Around 1.4 billion fewer cigarettes are being smoked every year according to new research funded by Cancer Research UK, published today in
JAMA Network Open
Between 2011 and 2018, average monthly cigarette consumption fell by nearly a quarter, equating to around 118 million fewer cigarettes being smoked every month**.
This decline suggests that stricter tobacco laws and taking action to encourage people to quit smoking are working.
The researchers, based at UCL, looked at cigarette sales data for England and compared this with the monthly self-reported cigarette use of over 135,000 individuals from the Smoking Toolkit Study***. They found that the two different methods of looking at how many cigarettes people are smoking provided similar results****.
Over the whole period, the average number of cigarettes smoked monthly declined by 24.4% based on survey data and 24.1% based on sales data from 3.40 billion and 3.41 billion a month to 2.57 billion and 2.58 billion, respectively.
Lead author, Dr Sarah Jackson from UCL’s Tobacco and Alcohol Research Group, said: “It’s brilliant that over a billion fewer cigarettes are being sold and smoked in England every year. The decline in national cigarette consumption has been dramatic and exceeded the decline in smoking prevalence, which, over the same time period, was around 15%. This means that not only are fewer people smoking, but those who continue to smoke are smoking less.
“Studies like this help to give us an accurate picture of cigarette consumption so we know where we’re at and what more needs to be done.”
Currently 16% of English adults smoke cigarettes*****.
George Butterworth, senior policy manager at Cancer Research UK, said: “It’s great news that fewer cigarettes are being sold and smoked. Big tobacco said that introducing stricter regulation wouldn’t work and campaigned against it, but this is proof that smoking trends are heading in the right direction. But smoking is still the biggest preventable cause of cancer, and certain groups have much higher rates of smoking, such as routine and manual workers, so we can’t stop here and think job done.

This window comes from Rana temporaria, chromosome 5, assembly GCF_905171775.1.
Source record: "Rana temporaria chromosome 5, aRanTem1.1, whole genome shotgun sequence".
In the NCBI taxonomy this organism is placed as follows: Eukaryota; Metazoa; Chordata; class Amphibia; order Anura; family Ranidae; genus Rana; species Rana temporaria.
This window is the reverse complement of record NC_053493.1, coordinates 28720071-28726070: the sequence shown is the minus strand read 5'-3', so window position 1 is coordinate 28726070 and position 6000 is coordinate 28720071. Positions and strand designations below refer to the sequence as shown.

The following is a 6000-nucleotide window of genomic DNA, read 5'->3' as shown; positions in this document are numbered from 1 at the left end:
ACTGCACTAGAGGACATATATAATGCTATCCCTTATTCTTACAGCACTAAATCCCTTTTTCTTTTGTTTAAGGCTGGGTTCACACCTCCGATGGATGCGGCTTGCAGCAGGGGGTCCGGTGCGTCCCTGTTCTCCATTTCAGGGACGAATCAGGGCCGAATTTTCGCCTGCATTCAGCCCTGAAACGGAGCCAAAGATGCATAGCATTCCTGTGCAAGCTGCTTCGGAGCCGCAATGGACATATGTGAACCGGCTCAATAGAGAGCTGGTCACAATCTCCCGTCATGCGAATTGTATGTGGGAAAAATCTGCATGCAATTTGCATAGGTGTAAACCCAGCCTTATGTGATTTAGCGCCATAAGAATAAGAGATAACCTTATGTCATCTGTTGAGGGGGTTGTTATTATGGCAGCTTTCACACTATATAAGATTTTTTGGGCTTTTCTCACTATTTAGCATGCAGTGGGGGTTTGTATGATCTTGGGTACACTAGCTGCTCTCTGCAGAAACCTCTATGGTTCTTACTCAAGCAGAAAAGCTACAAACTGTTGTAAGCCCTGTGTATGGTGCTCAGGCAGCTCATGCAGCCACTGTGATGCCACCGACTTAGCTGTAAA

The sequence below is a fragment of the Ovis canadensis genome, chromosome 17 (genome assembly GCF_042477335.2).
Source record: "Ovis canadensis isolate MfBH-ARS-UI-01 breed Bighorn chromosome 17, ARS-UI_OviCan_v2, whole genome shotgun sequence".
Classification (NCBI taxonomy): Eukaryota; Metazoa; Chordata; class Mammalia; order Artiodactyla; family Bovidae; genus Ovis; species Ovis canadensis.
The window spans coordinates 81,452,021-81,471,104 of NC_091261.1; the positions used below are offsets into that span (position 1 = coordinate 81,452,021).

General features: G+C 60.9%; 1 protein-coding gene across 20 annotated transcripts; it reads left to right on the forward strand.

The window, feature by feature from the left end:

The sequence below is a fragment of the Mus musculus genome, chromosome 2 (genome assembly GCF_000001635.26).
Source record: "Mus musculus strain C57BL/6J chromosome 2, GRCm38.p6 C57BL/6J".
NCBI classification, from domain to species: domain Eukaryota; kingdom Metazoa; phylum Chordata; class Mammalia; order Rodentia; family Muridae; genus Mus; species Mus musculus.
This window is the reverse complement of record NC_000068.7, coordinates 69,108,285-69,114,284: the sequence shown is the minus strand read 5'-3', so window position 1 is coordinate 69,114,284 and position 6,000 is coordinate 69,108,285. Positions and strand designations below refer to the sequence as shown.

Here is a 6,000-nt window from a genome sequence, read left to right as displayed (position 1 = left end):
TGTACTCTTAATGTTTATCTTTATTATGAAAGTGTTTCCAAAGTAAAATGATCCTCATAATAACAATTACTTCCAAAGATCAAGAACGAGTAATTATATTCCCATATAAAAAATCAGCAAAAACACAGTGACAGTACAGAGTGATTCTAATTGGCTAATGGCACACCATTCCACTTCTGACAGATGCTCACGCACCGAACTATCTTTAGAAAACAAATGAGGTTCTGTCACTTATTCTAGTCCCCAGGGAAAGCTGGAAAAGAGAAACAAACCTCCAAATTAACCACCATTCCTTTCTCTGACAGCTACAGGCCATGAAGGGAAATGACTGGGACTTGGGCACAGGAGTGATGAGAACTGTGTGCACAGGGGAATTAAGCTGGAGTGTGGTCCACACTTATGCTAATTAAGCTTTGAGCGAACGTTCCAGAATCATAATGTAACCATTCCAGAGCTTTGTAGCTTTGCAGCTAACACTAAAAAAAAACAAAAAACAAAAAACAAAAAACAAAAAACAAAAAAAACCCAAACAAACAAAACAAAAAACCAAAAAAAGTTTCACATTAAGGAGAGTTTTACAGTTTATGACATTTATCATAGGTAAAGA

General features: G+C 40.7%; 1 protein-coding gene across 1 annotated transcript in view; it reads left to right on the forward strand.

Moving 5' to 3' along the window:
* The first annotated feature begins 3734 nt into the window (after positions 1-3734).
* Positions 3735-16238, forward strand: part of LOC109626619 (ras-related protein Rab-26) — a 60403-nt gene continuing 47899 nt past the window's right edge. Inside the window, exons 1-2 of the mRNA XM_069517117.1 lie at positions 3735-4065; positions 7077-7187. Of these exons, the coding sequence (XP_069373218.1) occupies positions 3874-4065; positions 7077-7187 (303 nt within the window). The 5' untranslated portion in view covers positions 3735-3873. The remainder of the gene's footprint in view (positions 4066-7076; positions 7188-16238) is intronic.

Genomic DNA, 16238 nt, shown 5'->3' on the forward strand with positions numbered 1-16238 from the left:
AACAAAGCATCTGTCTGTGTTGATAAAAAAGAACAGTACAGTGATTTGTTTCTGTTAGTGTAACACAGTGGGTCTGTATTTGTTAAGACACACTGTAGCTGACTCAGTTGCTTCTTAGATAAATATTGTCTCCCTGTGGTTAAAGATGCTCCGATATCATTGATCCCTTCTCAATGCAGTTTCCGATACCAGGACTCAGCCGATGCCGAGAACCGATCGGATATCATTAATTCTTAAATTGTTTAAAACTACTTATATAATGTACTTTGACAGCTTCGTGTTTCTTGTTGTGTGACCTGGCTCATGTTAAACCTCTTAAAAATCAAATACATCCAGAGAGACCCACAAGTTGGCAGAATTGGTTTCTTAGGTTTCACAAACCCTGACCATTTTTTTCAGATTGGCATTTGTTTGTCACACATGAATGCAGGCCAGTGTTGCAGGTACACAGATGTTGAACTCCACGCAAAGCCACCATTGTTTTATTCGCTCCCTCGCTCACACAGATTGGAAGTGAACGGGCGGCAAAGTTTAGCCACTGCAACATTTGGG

“Last month the government committed to making the UK smokefree by 2030. But stop smoking services, which give smokers the best chance of quitting, have been subject to repeated cuts in recent years. We need the government to fix the funding crisis in local stop smoking services. The tobacco industry could be made to pay for these services to clean up the mess their products have created.”
For media enquiries contact Eve Gooden or Fiona Dennehy in the Cancer Research UK press office on 020 3469 8300 or, out of hours, on 07050 264 059.
Notes to editor:
Over the past 2 decades, several laws have been implemented which have played a huge role in decreasing smoking consumption:
* 2002 – larger health warnings were placed on cigarettes
* 2003 – billboards and print ads were banned
* 2007 – the indoor smoking ban was introduced
* 2012 – cigarette displays were banned
* 2017 – plain standardised packaging was introduced
*Jackson S, Beard E, Kujawski B, Sunyer E, Michie S, Shahab L, West R, Brown J. Comparison of Trends in Self-Reported Cigarette Consumption and Sales in England, 2011 to 2018.
JAMA Network Open
. 2019. DOI: 10.1001/jamanetworkopen.2019.10161
Post embargo link:
**118.4 million based on survey data and 117.4 million based on sales data
*** Self- reported consumption was measured by the question: “how many cigarettes do you usually smoke?” and participants could report either the number per day or number per week, scaled up to monthly consumption by multiplying by the number of days in a given month. More info on the Smoking Toolkit Study available at:
**** A 1% change in the survey estimate was associated with a 0.98% change in sales estimates.
*****Adults aged 16 and over in England (2018). Available from:
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This part of information is sourced from https://www.eurekalert.org/pub_releases/2019-08/cru-mta082719.php